2000 AMC 12 Problems/Problem 13
- The following problem is from both the 2000 AMC 12 #13 and 2000 AMC 10 #22, so both problems redirect to this page.
Contents
Problem
One morning each member of Angela's family drank an 8-ounce mixture of coffee with milk. The amounts of coffee and milk varied from cup to cup, but were never zero. Angela drank a quarter of the total amount of milk and a sixth of the total amount of coffee. How many people are in the family?
Solution 1
Let be the total amount of coffee, of milk, and the number of people in the family. Then each person drinks the same total amount of coffee and milk (8 ounces), so Regrouping, we get . Since both are positive, it follows that and are also positive, which is only possible when .
Solution 2 (less rigorous)
One could notice that (since there are only two components to the mixture) Angela must have more than her "fair share" of milk and less than her "fair share" of coffee in order to ensure that everyone has ounces. The "fair share" is So,
Which requires that be since is a whole number.
Solution 3
Again, let and be the total amount of coffee, total amount of milk, and number of people in the family, respectively. Then the total amount that is drunk is and also Thus, so and
We also know that the amount Angela drank, which is is equal to ounces, thus Rearranging gives Now notice that (by the problem statement). In addition, so Therefore, and so We know that so From the leftmost inequality, we get and from the rightmost inequality, we get The only possible value of is .
Solution 4
Let and be the total amount of coffee, total amount of milk, and number of people in the family, respectively. and obviously can't be . We know or and or . Then, Because and are both divisible by , must also be divisible by . Let . Now, can't be , otherwise is , and can't be , otherwise is . Therefore must be , and . . Therefore, .
Solution 5
Let , be the total amounts of milk and coffee, respectively. In order to know the number of people, we first need to find the total amount of mixture . We are given that Multiplying the equation by yields Since , we have . Now multiplying the equation by yields Since , we have . Thus, .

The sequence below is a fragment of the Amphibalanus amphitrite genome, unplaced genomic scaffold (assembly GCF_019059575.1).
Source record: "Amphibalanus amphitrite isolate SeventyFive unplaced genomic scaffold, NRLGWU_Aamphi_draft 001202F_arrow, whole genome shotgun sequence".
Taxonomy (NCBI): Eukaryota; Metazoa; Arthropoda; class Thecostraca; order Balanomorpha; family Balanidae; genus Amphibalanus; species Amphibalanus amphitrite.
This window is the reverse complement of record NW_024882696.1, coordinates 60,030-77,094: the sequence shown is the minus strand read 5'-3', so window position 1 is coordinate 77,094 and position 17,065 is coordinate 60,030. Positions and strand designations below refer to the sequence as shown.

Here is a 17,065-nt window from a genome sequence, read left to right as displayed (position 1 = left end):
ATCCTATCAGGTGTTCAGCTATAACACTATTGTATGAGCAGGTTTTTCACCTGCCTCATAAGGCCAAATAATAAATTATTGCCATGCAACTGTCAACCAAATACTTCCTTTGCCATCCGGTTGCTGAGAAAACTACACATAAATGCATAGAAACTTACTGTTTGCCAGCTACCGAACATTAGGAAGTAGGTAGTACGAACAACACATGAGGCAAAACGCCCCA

Since is a multiple of , the only possible value for in that range is . Therefore, there are people in Angela's family. .
~ Nafer
Solution 6 (Pretty much Guessing)
If there were 4 people in the family, and each of them drank exactly the same amount of coffee and milk as Angela, there would be too much coffee. If there were 6 people in the family, and each of them drank exactly the same amount of coffee and milk as Angela, there would be not enough milk. Thus, it has to be .
Solution 7 (Guess and check)
The number of ounces that Angela's family drank has to be a multiple of 8, so we can find the right answer by guessing random values for the number of ounces of coffee and milk Angela drank. With Angela drinking 4 ounces of milk and 4 ounces of coffee, we get 40 total ounces Angela's family drank. Dividing that by 8(each person drank 8 ounces) we get 5 members who drank the coffee with milk, or ~ Mathyguy88
Video Solution
https://youtu.be/k6G5BjjILGY https://www.youtube.com/watch?v=OT42J21ZNC8&feature=youtu.be
https://www.youtube.com/watch?v=7QU8OlnljHw ~David
Sidenote
If we now solve for and , we find that and . Thus in total the family drank ounces of milk and ounces of coffee. Angela drank exactly ounces of milk and ounces of coffee.
See also
2000 AMC 12 (Problems • Answer Key • Resources) | |
Preceded by Problem 12 |
Followed by Problem 14 |
1 • 2 • 3 • 4 • 5 • 6 • 7 • 8 • 9 • 10 • 11 • 12 • 13 • 14 • 15 • 16 • 17 • 18 • 19 • 20 • 21 • 22 • 23 • 24 • 25 | |
All AMC 12 Problems and Solutions |
2000 AMC 10 (Problems • Answer Key • Resources) | ||
Preceded by Problem 21 |
Followed by Problem 23 | |
1 • 2 • 3 • 4 • 5 • 6 • 7 • 8 • 9 • 10 • 11 • 12 • 13 • 14 • 15 • 16 • 17 • 18 • 19 • 20 • 21 • 22 • 23 • 24 • 25 | ||
All AMC 10 Problems and Solutions |
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